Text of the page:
Hypoglycemia after IL: Hi all, I so... - Oesophageal Patie...

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Hypoglycemia after IL

Hi all, I so appreciate this site for all the feedback, encouragement and good information from those who have "been there". My husband is 14 months post IL and recently been suffering with symptoms we now recognize as hypoglycemia. He gets clammy, shakes all over, light headed and weak if he goes too long without eating anything or eats too quickly... or possibly eats the "wrong thing". He doesn't care for sweets, so that isn't a problem to avoid. But I wonder how many others suffer with these spells, and if you have any advice how to avoid them. He has begun to take glucose tablets when they come on, but would rather prevent them if he can figure out how.

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I am 2 years post op and still get these 'hypos', although less frequently, in fact i had one last night, waking up after it at 2am. Usually 2 dextrose tablets fends it off but that didnt work last night. There doesnt seem to be much consistency as to what causes it and things that may cause it on one occasion may not on another. All i can say is they will decrease over time.

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Thank you Eileenq. I’ll let him know that. Best wishes for better days ahead!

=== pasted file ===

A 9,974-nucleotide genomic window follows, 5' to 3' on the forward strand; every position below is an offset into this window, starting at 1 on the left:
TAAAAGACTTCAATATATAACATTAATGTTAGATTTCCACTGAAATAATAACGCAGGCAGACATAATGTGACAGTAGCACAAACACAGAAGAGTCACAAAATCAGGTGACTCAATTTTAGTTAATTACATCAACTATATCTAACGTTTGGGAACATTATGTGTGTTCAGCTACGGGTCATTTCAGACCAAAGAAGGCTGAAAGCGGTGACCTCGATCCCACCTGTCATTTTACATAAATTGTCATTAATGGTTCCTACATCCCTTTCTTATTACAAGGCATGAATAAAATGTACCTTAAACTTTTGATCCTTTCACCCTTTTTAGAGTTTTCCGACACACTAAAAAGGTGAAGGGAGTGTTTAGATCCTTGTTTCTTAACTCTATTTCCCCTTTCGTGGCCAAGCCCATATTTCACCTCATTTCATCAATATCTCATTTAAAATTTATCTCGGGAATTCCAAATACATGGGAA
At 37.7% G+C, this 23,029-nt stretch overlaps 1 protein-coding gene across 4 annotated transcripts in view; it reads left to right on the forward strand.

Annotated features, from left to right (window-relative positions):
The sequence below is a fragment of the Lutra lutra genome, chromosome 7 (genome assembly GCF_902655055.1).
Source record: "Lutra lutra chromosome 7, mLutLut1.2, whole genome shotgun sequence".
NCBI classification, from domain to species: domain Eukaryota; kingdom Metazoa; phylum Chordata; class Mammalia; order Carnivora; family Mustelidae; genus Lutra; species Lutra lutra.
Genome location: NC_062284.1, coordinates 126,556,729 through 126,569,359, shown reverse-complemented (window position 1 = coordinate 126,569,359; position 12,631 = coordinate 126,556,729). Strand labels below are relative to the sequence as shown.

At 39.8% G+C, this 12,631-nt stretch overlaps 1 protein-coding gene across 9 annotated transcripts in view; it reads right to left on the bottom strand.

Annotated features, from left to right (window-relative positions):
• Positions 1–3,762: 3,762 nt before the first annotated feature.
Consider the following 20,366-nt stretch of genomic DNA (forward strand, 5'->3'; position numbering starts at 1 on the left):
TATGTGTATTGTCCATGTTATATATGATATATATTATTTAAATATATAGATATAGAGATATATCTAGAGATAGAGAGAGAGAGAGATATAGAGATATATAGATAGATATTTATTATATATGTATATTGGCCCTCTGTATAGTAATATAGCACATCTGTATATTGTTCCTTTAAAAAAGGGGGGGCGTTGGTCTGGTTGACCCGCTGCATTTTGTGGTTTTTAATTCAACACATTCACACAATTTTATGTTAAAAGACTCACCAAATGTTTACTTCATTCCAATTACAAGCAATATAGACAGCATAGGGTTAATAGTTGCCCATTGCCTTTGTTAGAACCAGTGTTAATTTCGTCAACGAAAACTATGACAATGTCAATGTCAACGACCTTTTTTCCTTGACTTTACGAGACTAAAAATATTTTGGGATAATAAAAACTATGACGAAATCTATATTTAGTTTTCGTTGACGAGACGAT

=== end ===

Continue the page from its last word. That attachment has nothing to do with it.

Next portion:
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I spend a lot of time seeing how much sugar is in the foods we buy. Early on, as he is, anything above about 5g in one item can cause these symptoms. Best avoid potatoes and whole fruits. Try brown rice and berries instead. You want low GI foods, these are ones that release their sugars slowly. Also try lactose free milk. Three years on and I can still get caught out occasionally and can't always figure out what it was that set me off. But it can be once every few months that happens. I always carry energy tablets just in case. Also having a hot drink after eg a slice of cake will speed up the onset, but not the other way around. Good luck. It gets better and he'll get more tolerant.

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Thank you for that advice. It does seem trial and error but we will pay attention to the sugar level. Grateful to you for the encouragement!